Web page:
A state historical marker issued by the Virginia Department of Historic Resources will be dedicated on December 13 at 11 a.m. to honor the work and contributions of the founding Publisher and Owner of the Norfolk Journal and Guide, according to a spokesman for Norfolk City Clerk’s office.
The event will take place at 700 E. Olney Road, where the Guide’s Administrative office and printing plant was located for decades.
Today. the Vivian Carter Mason Cultural Center sits where those facilities once existed.
On December 13, the dedication program and a reception will be held.
Remarks will be made by the current Publisher and Owner of the New Journal and Guide, Brenda H. Andrews; members of the Young family; city officials; and others during the ceremony. The paper is now 117-years-old, and has published continuously since its founding. It is the oldest African-American-owned and operated business in Norfolk.
In 1996, the State of North Carolina dedicated a similar historical marker in Halifax County on Highway 158 near Littleton, N.C. where Young was born.
He followed in the footsteps of his father, Winfield Scott Young, himself a newspaperman in Halifax County.
Young arrived in Norfolk in 1907, fresh out of St. Augustine College in Raleigh, to work as a reporter at the Lodge Journal and Guide, the newsletter of an African-American fraternal organization.
When the lodge went bankrupt in 1910, Young purchased the publication for $3,050 and expanded its scope, renaming it the Journal and Guide.
By the 1940s, the weekly paper was printing local and national editions for Norfolk, Portsmouth, the Peninsula, and North Carolina. It was among the most widely circulated African-American weeklies in the nation, and Young became one of Virginia’s most influential Black citizens and a national spokesman on race.
According to Dr. Henry Lewis Suggs, who has written extensively on Young, the Guide was also the largest employer of Blacks in the South, employing hundreds of news carriers, distributors and newspaper staff workers. Individuals in their 50s and older in the Hampton Roads area recall being Guide carriers, delivering copies of the paper to various Black businesses, homes and other outlets throughout the region.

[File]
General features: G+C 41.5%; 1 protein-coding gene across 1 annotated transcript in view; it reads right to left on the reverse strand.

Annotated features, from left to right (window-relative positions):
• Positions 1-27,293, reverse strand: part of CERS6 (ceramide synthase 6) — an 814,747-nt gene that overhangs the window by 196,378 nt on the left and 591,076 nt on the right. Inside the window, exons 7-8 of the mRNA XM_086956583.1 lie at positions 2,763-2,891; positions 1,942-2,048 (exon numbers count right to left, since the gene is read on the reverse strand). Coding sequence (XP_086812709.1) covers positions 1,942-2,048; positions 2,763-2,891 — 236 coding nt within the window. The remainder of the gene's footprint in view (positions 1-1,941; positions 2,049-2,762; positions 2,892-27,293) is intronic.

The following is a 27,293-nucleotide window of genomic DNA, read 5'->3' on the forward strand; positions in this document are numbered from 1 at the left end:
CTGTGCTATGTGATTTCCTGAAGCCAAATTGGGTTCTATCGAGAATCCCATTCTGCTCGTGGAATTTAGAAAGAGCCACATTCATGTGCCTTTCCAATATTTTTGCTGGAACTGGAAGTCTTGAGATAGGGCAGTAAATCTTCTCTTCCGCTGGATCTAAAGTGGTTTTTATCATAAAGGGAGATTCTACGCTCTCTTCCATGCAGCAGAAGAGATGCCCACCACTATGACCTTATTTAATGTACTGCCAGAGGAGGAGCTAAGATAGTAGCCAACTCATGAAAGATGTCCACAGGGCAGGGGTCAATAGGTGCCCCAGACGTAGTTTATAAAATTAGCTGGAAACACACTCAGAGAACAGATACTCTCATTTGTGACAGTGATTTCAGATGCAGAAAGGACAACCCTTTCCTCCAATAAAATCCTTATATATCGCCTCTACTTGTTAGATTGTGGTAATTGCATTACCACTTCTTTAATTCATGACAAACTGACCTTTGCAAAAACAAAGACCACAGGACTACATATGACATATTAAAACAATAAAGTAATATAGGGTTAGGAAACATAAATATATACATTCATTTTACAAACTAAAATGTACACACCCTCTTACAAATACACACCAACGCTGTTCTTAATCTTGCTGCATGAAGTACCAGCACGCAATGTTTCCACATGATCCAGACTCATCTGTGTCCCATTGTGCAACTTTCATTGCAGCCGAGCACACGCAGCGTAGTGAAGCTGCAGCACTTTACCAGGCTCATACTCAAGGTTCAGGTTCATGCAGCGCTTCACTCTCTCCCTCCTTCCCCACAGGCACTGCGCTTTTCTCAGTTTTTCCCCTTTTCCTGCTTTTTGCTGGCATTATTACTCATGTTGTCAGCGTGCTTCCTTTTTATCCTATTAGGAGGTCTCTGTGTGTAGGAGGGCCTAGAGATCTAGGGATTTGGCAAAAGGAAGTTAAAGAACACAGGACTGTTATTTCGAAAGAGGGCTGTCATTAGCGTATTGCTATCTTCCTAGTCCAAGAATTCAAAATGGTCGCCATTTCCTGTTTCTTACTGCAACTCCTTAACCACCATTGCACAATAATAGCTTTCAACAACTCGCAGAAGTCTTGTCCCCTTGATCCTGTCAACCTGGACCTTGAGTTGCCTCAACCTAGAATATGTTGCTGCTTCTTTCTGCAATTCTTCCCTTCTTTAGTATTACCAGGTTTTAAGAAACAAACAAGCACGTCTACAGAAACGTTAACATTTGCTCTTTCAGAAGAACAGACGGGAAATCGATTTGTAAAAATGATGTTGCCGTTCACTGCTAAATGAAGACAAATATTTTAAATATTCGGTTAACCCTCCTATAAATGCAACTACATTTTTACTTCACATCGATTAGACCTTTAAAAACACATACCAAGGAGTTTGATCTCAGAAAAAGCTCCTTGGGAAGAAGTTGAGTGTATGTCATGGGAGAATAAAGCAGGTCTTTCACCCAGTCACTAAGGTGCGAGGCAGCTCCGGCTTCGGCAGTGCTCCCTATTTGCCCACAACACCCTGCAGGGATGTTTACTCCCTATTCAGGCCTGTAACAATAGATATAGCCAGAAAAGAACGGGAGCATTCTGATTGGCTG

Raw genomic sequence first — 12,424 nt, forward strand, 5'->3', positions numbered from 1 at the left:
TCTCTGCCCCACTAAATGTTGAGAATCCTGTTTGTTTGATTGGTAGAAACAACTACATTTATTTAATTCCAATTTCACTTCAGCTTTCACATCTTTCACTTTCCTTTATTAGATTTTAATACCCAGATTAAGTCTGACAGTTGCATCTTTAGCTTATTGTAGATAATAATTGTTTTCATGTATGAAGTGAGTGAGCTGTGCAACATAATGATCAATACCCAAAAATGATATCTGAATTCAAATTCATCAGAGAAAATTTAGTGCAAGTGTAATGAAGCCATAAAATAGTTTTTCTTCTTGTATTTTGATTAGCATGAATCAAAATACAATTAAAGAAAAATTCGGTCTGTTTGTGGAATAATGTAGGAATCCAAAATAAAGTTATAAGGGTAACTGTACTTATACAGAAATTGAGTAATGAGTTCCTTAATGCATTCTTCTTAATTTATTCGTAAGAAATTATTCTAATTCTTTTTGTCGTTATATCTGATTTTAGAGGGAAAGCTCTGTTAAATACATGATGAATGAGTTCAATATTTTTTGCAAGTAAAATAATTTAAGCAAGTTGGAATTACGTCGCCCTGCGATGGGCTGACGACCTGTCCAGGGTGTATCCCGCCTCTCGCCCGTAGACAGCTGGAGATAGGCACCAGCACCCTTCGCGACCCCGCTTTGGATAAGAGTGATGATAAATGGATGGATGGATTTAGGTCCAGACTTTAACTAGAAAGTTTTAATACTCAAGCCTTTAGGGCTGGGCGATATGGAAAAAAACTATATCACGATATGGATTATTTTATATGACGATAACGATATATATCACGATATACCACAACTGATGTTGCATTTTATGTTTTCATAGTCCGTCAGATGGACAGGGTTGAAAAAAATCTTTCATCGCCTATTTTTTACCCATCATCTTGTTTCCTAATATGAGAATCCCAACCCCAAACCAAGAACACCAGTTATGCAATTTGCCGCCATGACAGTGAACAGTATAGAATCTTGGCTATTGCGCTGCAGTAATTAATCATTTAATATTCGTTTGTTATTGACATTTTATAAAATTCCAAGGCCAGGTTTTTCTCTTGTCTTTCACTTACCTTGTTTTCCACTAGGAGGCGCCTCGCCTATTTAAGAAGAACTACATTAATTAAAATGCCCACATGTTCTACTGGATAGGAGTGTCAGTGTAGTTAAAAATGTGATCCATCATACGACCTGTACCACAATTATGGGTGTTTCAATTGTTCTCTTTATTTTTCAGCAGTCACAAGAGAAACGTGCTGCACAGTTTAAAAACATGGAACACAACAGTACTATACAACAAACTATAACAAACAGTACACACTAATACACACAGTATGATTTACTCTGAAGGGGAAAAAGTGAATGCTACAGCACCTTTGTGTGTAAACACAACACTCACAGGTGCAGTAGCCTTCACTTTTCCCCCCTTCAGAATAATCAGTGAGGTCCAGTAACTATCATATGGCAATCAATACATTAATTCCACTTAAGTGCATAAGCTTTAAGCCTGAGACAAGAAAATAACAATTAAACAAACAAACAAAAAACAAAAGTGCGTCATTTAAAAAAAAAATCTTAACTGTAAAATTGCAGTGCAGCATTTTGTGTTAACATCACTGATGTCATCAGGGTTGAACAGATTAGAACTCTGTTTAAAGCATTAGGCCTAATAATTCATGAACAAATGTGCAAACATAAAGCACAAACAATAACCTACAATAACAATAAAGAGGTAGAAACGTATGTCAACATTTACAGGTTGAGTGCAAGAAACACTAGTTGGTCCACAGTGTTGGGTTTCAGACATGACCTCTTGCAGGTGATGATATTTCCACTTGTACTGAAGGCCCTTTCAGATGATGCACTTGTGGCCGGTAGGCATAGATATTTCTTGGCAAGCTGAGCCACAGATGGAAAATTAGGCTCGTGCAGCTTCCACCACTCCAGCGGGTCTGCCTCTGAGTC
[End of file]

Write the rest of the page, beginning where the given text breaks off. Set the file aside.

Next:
Young championed racial equality, urging better housing, schools, jobs, and municipal services for African-Americans.
He was a trustee of Howard University and Hampton Institute, and also chaired the advisory board of what is now Norfolk State University. He was a founding member of the National Newspaper Publishers Association.
Young was also part of the so-called Black Cabinet of prominent African-American business, civic, political and religious leaders who advised Presidents Franklin Roosevelt and Harry Truman on issues related to the Black community.
Young had three sons. Two of them – P.B. Young, Jr., and Thomas Young – were professionally educated and highly regarded photojournalists who assisted in keeping the Guide at the forefront of covering news related to race relations, Black politics, Jim Crow segregation, and employment discrimination.
During the days of racial segregation, other Guide writers captured exclusively the activities of the Historically Black High Schools and college sports, as well as civic and social news events.
Young instituted and led the editorial campaign in the Guide against the scarce, run down and slum living conditions of Blacks in Norfolk which resulted in fair and decent housing locally and nationally. A Norfolk public housing community and school, Young Terrace and Young Elementary, are named for him.
Young retired from running the publication in the early 1950s and his two sons P.B. Young Jr. and Thomas Young and other key staff members ran the publication.
When Young, Sr. died in 1962, his death was acknowledged by President John F. Kennedy.